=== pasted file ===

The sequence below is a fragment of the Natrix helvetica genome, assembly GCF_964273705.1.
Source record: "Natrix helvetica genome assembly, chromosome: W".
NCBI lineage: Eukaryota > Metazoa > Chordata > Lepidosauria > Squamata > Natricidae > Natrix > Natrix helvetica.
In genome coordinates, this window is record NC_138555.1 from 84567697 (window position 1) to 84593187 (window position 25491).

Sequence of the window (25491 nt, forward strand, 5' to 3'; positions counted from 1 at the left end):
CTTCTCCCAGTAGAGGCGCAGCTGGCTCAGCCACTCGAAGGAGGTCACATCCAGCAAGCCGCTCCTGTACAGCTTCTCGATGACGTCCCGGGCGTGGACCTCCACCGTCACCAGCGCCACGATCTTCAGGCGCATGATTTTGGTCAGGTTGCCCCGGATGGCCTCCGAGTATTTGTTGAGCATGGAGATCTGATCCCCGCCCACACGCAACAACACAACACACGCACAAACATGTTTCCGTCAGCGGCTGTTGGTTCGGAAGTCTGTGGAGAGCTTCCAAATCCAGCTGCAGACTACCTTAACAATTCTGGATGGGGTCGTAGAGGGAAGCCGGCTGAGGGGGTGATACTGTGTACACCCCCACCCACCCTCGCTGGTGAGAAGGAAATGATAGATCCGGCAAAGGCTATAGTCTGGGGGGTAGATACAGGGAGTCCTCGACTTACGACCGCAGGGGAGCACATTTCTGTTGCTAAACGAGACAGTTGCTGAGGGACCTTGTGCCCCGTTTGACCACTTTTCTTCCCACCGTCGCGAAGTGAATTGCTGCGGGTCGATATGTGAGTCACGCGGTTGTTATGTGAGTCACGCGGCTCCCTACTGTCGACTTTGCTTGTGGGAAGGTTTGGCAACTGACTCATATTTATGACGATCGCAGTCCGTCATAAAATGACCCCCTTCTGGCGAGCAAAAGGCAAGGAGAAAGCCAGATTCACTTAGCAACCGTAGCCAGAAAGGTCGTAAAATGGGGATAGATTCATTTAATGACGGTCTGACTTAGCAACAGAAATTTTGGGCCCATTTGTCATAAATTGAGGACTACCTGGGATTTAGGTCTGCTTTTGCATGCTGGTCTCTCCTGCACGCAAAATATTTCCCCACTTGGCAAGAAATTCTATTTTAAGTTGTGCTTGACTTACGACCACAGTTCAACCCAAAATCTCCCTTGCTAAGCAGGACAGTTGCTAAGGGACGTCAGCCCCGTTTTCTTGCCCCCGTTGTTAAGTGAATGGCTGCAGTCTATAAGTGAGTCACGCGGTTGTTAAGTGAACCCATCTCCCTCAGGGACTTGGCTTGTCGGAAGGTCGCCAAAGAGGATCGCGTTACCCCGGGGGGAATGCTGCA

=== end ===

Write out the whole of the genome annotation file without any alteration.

The sequence below is a fragment of the Natrix helvetica genome, assembly GCF_964273705.1.
Source record: "Natrix helvetica genome assembly, chromosome: W".
NCBI lineage: Eukaryota > Metazoa > Chordata > Lepidosauria > Squamata > Natricidae > Natrix > Natrix helvetica.
In genome coordinates, this window is record NC_138555.1 from 84567697 (window position 1) to 84593187 (window position 25491).

Sequence of the window (25491 nt, forward strand, 5' to 3'; positions counted from 1 at the left end):
CTTCTCCCAGTAGAGGCGCAGCTGGCTCAGCCACTCGAAGGAGGTCACATCCAGCAAGCCGCTCCTGTACAGCTTCTCGATGACGTCCCGGGCGTGGACCTCCACCGTCACCAGCGCCACGATCTTCAGGCGCATGATTTTGGTCAGGTTGCCCCGGATGGCCTCCGAGTATTTGTTGAGCATGGAGATCTGATCCCCGCCCACACGCAACAACACAACACACGCACAAACATGTTTCCGTCAGCGGCTGTTGGTTCGGAAGTCTGTGGAGAGCTTCCAAATCCAGCTGCAGACTACCTTAACAATTCTGGATGGGGTCGTAGAGGGAAGCCGGCTGAGGGGGTGATACTGTGTACACCCCCACCCACCCTCGCTGGTGAGAAGGAAATGATAGATCCGGCAAAGGCTATAGTCTGGGGGGTAGATACAGGGAGTCCTCGACTTACGACCGCAGGGGAGCACATTTCTGTTGCTAAACGAGACAGTTGCTGAGGGACCTTGTGCCCCGTTTGACCACTTTTCTTCCCACCGTCGCGAAGTGAATTGCTGCGGGTCGATATGTGAGTCACGCGGTTGTTATGTGAGTCACGCGGCTCCCTACTGTCGACTTTGCTTGTGGGAAGGTTTGGCAACTGACTCATATTTATGACGATCGCAGTCCGTCATAAAATGACCCCCTTCTGGCGAGCAAAAGGCAAGGAGAAAGCCAGATTCACTTAGCAACCGTAGCCAGAAAGGTCGTAAAATGGGGATAGATTCATTTAATGACGGTCTGACTTAGCAACAGAAATTTTGGGCCCATTTGTCATAAATTGAGGACTACCTGGGATTTAGGTCTGCTTTTGCATGCTGGTCTCTCCTGCACGCAAAATATTTCCCCACTTGGCAAGAAATTCTATTTTAAGTTGTGCTTGACTTACGACCACAGTTCAACCCAAAATCTCCCTTGCTAAGCAGGACAGTTGCTAAGGGACGTCAGCCCCGTTTTCTTGCCCCCGTTGTTAAGTGAATGGCTGCAGTCTATAAGTGAGTCACGCGGTTGTTAAGTGAACCCATCTCCCTCAGGGACTTGGCTTGTCGGAAGGTCGCCAAAGAGGATCGCGTTACCCCGGGGGGAATGCTGCA